I don't know why, but I have been asked to write a weekly column for the News and Tribune, a local paper here in southern Indiana.  Why would anyone want to read what I have to say?  I have asked that over and over and have found that some people have reached out when I have written on my blog.  My blog was started by me a few years ago so that I could vent some frustration and really to share my life publicly for me.  I know that sounds like a contradiction, but I never thought in a million years that anyone would read it, maybe coming across it on, but not how it has grown.

I have never found any pressure to write on my blog, I write when I feel like it.  Now, there may be a little more pressure, but as a guest columnist, I just might not make it every week.  I have thought a lot this weekend about what to write about for this week, but try as I have, I keep coming back to the events of March 2.

I thought about writing about Why Providence is Successful!  And I had this great idea about going into great detail how they are fundamental and they rarely make mistakes on offense or defense.  I was going to go in detail about every single thing they do that many teams don't do correctly and Providence does it at a high level, and no Coach Lefevere, a trained monkey couldn't get them to do it. So many coaches compliment you and your team because, I think, we are a little envious, but we wouldn't admit it.

I thought about writing about the Final Four (I am an IU fan) and how this IU team over achieved and is now in the Sweet 16 and how the NCAA set up this rematch between IU and UK (I picked UK to win it all).  I thought about writing how the NCAA tournament is the greatest sports spectacle in this country because it lasts for so long, almost everyone in this country has to know at least something is going on with basketball.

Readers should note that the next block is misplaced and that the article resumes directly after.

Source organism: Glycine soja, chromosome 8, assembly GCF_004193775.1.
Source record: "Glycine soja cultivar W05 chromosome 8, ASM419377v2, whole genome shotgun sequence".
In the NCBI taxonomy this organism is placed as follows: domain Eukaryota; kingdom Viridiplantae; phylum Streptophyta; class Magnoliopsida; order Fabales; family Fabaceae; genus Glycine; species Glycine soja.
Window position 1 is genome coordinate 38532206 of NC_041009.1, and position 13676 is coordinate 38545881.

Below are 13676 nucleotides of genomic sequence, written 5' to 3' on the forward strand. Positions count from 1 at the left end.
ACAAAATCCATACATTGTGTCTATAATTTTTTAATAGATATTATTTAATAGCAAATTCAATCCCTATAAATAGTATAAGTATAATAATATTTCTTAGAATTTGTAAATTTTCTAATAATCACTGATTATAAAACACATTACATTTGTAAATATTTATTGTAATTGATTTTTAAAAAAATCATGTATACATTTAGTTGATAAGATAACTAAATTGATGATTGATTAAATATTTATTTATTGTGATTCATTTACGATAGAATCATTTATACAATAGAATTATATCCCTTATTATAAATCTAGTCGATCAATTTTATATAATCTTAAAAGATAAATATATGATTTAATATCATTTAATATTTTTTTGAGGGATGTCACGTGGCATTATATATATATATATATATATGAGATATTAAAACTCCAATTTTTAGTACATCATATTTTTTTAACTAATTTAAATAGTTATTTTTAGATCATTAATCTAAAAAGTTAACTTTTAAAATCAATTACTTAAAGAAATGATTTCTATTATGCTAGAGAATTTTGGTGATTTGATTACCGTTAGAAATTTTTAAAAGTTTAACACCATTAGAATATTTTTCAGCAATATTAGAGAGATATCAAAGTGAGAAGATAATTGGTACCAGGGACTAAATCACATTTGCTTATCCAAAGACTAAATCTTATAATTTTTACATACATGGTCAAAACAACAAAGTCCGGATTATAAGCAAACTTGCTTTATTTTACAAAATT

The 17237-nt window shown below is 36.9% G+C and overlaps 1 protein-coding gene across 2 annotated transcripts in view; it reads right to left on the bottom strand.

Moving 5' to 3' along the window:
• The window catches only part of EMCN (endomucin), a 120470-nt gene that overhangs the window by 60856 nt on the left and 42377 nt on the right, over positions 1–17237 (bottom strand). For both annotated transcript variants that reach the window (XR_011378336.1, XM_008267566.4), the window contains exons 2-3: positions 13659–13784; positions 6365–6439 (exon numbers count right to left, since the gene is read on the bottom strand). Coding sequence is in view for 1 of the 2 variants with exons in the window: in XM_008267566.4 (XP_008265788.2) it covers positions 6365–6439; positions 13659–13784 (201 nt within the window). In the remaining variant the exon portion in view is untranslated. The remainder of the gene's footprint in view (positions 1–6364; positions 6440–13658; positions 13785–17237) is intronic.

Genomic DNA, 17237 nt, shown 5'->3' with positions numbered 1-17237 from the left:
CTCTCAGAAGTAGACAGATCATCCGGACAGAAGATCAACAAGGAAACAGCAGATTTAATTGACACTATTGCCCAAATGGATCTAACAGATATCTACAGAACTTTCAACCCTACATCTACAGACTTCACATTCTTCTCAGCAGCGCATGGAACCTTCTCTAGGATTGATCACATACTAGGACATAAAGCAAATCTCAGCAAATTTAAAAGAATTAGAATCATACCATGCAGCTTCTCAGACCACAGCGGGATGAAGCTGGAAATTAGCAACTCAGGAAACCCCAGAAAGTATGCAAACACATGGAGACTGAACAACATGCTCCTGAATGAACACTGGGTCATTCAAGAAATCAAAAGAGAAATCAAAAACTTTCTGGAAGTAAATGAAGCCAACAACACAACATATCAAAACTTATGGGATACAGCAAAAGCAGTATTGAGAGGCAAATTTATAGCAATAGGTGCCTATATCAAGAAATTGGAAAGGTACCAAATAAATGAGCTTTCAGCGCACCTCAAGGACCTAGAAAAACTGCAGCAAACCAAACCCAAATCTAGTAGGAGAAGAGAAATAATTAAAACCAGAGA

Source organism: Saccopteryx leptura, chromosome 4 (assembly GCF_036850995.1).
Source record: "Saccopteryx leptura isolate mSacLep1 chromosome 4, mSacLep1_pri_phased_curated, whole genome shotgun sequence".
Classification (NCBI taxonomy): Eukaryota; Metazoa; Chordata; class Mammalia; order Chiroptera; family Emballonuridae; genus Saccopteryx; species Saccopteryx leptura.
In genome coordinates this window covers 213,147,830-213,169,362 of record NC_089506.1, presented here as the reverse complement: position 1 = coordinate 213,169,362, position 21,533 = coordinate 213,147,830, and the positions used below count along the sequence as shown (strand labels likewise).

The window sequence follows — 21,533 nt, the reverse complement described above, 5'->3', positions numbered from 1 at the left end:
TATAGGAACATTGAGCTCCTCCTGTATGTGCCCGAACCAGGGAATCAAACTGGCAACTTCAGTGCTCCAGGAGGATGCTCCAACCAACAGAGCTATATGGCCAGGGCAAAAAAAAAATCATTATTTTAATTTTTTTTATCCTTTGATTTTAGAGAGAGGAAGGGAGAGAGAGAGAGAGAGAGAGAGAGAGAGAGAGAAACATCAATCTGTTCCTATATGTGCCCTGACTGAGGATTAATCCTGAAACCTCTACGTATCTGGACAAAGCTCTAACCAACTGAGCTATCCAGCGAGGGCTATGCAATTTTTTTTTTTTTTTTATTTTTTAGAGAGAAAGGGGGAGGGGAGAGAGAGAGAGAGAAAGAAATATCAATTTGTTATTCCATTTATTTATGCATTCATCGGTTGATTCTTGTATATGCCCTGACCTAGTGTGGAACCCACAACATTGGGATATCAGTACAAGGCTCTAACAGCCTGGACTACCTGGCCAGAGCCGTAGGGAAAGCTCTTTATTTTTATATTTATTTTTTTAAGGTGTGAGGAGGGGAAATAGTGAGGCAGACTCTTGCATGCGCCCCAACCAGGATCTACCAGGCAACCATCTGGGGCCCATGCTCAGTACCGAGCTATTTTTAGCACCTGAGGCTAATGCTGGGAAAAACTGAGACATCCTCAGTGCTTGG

But it keeps coming back to March 2.  Everytime I do something like attend the Sweet 16 for Kentucky high schools, or attend the Tennessee boys' state finals, or the Big Ten tourney, or the Indiana State Finals, I feel that it is unfair to the victims in my hometown.  It is a cruel reality in death and tragedy that the rest of the world goes on.  While you mourn, others go about their lives as if nothing is any different (and it usually isn't for them).

But I also believe that no matter the circumstances one of the best things you can do to honor those who may have died or those who have been devastated is to continue your life; but never forget.  You continue to do those things you always did, but help when possible.  You continue to do those things you always did, and tell as many people what they can do to help.  You continue to do those things you always did, and you tell the stories of true heroism to anyone who will listen.  And yes, you continue to do the things you always did because you enjoy them and life should go on.

If you want to send money to help, send a check to the New Washington State Bank, P.O. Box 243, Henryville, IN 47126.  Make it out to "HHS tornado fund" and you can tag the amount to wherever you want the money to go to; Henryville boys' basketball, girls' basketball, baseball, softball, high school cheerleaders, jr. high cheerleaders, high school, elementary, etc.

Saturday, March 10, 2012

Dealing with March 2

Since the tornado hit our town and destroyed much of our school at Henryville, I have tried to put on a strong front.  Dealing with the death of my uncle Wayne Hunter and being there for my father and family (I hope I was), understanding how dangerous the situation my wife and I found ourselves in March 2, knowing that my wife felt some trauma too made me feel like I needed to be strong for everyone.  I am not sure I even felt too much.  It wasn't that I didn't care, but I think I was in shock, somewhat. 

I cannot begin to fathom what many people in the communities of Pekin, Borden, Henryville, and Marysville went through.  The stories that are coming out of those places make me look silly for "suffering" anything.  Adults, men and women, but especially the children are dealing with many wounds.  Though the physical suffering was minimal, the psychological suffering has to be severe and will be around for a long while (just imagine the next big storm that comes through).